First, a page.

On May 10, 1800 legislation was introduced by William Henry Harrison (1773-1841), later the ninth president, for lands in the Northwest Territory. It set forth that an “entryman”, normally called a warrantee, could purchase a 320-acre tract at the rate of $2.00 per acre.  Though the legislation stipulated that the payment schedule was to be one-fourth down with three yearly payments, often the payments made would vary with some land being fully paid at the time of the warrant and others being anywhere in between.  This is represented in many, many variants within the Land Entry Books of the Cincinnati Land Office.

On March 26, 1804, the minimum acreage was reduced to 160-acres, same price and payments.  On April 24, 1820 Congress further reduced this to 80-acres at $1.25 per acre but abolished the credit system — the full purchase price being due at the time of the warrant.  In later years, 1830, 1832, 1841, 1855, and 1862, the purchase acreage, cost and fee schedules were further changed.  And there is online, available to one and all, an interesting exposé on the topic.  “A History of the Rectangular Survey System” (1983), penned by C. Albert White and published by the Bureau of Land Management, which offers valuable information.  If one can tread through the entirety of it.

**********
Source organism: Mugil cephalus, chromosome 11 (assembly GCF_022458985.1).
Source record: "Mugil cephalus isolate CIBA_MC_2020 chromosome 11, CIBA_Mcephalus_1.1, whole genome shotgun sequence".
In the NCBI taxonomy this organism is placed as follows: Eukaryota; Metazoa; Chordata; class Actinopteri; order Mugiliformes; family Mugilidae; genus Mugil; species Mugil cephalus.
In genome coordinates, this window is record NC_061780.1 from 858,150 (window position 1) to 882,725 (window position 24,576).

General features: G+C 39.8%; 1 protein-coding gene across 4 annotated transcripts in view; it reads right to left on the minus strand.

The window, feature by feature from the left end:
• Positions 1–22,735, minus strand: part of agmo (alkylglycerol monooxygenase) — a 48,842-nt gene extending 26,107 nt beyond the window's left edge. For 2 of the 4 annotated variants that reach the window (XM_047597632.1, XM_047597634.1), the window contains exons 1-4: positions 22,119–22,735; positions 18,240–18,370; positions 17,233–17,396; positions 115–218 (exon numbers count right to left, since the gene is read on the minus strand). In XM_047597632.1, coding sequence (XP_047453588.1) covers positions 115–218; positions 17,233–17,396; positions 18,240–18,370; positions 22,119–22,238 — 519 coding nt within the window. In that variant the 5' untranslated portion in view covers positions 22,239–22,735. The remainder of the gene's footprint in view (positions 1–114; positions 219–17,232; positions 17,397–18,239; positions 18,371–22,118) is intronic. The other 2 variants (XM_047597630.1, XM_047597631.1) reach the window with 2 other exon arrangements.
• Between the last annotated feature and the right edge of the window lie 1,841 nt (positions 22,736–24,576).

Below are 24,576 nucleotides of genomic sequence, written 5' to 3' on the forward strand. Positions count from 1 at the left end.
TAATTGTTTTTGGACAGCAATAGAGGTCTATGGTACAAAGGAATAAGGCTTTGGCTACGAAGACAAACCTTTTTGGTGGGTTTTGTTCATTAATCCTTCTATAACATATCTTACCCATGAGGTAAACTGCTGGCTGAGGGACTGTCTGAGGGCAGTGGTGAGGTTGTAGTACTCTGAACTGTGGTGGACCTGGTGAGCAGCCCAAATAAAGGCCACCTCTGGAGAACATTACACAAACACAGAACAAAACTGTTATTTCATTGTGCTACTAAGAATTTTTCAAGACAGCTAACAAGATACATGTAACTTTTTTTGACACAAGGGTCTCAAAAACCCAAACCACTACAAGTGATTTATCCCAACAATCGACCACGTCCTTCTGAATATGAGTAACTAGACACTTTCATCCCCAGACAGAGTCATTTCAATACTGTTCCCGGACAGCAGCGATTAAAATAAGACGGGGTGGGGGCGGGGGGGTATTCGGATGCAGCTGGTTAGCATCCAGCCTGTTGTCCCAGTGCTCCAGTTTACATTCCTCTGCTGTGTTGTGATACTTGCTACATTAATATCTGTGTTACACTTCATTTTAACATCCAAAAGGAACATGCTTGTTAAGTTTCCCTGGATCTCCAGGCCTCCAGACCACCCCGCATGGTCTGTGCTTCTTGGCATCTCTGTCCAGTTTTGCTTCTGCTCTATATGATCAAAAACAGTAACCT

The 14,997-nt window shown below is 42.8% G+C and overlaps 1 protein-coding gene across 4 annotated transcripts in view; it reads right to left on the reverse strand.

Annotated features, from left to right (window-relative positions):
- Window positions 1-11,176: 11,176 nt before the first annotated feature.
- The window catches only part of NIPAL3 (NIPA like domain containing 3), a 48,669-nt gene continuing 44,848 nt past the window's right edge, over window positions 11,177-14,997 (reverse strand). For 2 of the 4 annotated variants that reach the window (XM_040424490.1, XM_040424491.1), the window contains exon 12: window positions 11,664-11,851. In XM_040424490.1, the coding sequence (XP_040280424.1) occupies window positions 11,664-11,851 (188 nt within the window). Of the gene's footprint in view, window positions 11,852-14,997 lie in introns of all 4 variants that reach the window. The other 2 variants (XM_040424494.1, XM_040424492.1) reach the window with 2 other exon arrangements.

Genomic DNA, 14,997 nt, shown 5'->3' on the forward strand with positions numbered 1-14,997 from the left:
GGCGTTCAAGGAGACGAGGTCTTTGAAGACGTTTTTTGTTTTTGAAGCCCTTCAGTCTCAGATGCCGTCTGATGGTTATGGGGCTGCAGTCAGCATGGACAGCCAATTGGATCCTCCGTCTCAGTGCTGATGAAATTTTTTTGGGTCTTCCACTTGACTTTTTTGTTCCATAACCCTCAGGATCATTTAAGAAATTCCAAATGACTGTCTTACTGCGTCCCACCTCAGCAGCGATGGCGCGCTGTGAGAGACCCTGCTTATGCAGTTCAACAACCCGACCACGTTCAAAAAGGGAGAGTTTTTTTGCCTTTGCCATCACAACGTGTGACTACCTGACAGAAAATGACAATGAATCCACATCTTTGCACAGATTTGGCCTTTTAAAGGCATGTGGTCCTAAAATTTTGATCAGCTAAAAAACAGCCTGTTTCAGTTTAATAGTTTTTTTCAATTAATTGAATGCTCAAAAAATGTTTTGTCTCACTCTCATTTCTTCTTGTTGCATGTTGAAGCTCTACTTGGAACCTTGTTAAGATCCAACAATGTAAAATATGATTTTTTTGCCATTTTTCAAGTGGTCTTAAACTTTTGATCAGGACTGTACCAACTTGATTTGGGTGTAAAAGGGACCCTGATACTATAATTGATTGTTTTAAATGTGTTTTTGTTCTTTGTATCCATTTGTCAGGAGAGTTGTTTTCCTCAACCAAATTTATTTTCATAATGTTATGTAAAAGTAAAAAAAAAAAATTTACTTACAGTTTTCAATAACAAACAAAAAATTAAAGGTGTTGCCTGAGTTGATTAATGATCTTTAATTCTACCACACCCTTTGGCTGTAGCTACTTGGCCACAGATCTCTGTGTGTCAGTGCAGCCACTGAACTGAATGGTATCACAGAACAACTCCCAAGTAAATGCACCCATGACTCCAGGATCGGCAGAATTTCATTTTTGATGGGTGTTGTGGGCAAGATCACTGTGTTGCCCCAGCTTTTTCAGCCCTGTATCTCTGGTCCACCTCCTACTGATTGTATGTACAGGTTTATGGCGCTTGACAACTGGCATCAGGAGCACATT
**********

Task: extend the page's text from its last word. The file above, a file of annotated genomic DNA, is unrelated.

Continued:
It is only within the content of White's work that, seemingly, the process of warrant, survey and patent is delineated for the Northwest Territory.  Or at least for the area of interest, southwestern Ohio.  Though not clearly spelled out, the wording implies that it was the responsibility of the warrantee to have the survey of his tract made and returned.  This is odd in that the region had already been surveyed by the government when it was laid out in ranges, sections and townships.  Why would a person entering the land also be forced to pay for a survey?  Could it be that this requirement was to reduce the chances of multiple people entering the same land?  This is possible, and it is left to the reader to further explore the possibility.